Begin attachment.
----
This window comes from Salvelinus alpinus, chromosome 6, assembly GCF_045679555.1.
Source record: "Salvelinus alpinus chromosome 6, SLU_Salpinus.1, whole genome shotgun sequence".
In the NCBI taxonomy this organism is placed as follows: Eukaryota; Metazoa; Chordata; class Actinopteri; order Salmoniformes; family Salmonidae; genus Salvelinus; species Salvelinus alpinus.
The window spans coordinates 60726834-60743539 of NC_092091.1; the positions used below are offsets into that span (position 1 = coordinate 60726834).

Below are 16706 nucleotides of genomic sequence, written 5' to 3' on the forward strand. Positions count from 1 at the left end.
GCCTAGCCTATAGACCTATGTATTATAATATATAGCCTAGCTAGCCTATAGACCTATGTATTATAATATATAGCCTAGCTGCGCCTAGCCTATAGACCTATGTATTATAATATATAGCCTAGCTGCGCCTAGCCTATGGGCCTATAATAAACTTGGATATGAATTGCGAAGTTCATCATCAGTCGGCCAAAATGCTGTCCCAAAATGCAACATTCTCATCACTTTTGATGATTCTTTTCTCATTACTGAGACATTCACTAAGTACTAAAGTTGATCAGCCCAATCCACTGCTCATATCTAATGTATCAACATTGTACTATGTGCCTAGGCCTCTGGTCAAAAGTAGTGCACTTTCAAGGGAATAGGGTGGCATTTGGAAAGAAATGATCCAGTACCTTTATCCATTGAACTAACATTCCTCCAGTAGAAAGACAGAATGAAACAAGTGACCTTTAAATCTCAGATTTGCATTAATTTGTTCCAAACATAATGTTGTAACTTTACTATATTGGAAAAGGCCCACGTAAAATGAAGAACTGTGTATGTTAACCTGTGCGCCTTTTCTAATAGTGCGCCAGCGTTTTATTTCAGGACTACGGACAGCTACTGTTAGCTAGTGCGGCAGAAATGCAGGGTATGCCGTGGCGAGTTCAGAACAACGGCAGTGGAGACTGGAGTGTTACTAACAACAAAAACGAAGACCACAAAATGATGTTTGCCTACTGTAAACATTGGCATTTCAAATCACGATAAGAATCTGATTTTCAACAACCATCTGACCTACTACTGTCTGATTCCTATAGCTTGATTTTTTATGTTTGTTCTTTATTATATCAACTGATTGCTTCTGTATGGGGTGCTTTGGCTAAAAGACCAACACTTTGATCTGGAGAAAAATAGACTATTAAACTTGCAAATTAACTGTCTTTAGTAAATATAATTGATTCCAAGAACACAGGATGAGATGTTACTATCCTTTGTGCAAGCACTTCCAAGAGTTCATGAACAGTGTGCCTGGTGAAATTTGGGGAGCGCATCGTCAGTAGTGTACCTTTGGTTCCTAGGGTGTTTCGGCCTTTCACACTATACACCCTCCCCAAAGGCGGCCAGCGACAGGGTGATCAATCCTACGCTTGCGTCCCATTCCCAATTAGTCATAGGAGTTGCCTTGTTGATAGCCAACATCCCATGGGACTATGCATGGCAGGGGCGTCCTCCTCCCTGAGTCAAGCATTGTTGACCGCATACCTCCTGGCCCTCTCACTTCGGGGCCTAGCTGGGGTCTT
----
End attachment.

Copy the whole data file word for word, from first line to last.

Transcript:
This window comes from Salvelinus alpinus, chromosome 6, assembly GCF_045679555.1.
Source record: "Salvelinus alpinus chromosome 6, SLU_Salpinus.1, whole genome shotgun sequence".
In the NCBI taxonomy this organism is placed as follows: Eukaryota; Metazoa; Chordata; class Actinopteri; order Salmoniformes; family Salmonidae; genus Salvelinus; species Salvelinus alpinus.
The window spans coordinates 60726834-60743539 of NC_092091.1; the positions used below are offsets into that span (position 1 = coordinate 60726834).

Below are 16706 nucleotides of genomic sequence, written 5' to 3' on the forward strand. Positions count from 1 at the left end.
GCCTAGCCTATAGACCTATGTATTATAATATATAGCCTAGCTAGCCTATAGACCTATGTATTATAATATATAGCCTAGCTGCGCCTAGCCTATAGACCTATGTATTATAATATATAGCCTAGCTGCGCCTAGCCTATGGGCCTATAATAAACTTGGATATGAATTGCGAAGTTCATCATCAGTCGGCCAAAATGCTGTCCCAAAATGCAACATTCTCATCACTTTTGATGATTCTTTTCTCATTACTGAGACATTCACTAAGTACTAAAGTTGATCAGCCCAATCCACTGCTCATATCTAATGTATCAACATTGTACTATGTGCCTAGGCCTCTGGTCAAAAGTAGTGCACTTTCAAGGGAATAGGGTGGCATTTGGAAAGAAATGATCCAGTACCTTTATCCATTGAACTAACATTCCTCCAGTAGAAAGACAGAATGAAACAAGTGACCTTTAAATCTCAGATTTGCATTAATTTGTTCCAAACATAATGTTGTAACTTTACTATATTGGAAAAGGCCCACGTAAAATGAAGAACTGTGTATGTTAACCTGTGCGCCTTTTCTAATAGTGCGCCAGCGTTTTATTTCAGGACTACGGACAGCTACTGTTAGCTAGTGCGGCAGAAATGCAGGGTATGCCGTGGCGAGTTCAGAACAACGGCAGTGGAGACTGGAGTGTTACTAACAACAAAAACGAAGACCACAAAATGATGTTTGCCTACTGTAAACATTGGCATTTCAAATCACGATAAGAATCTGATTTTCAACAACCATCTGACCTACTACTGTCTGATTCCTATAGCTTGATTTTTTATGTTTGTTCTTTATTATATCAACTGATTGCTTCTGTATGGGGTGCTTTGGCTAAAAGACCAACACTTTGATCTGGAGAAAAATAGACTATTAAACTTGCAAATTAACTGTCTTTAGTAAATATAATTGATTCCAAGAACACAGGATGAGATGTTACTATCCTTTGTGCAAGCACTTCCAAGAGTTCATGAACAGTGTGCCTGGTGAAATTTGGGGAGCGCATCGTCAGTAGTGTACCTTTGGTTCCTAGGGTGTTTCGGCCTTTCACACTATACACCCTCCCCAAAGGCGGCCAGCGACAGGGTGATCAATCCTACGCTTGCGTCCCATTCCCAATTAGTCATAGGAGTTGCCTTGTTGATAGCCAACATCCCATGGGACTATGCATGGCAGGGGCGTCCTCCTCCCTGAGTCAAGCATTGTTGACCGCATACCTCCTGGCCCTCTCACTTCGGGGCCTAGCTGGGGTCTT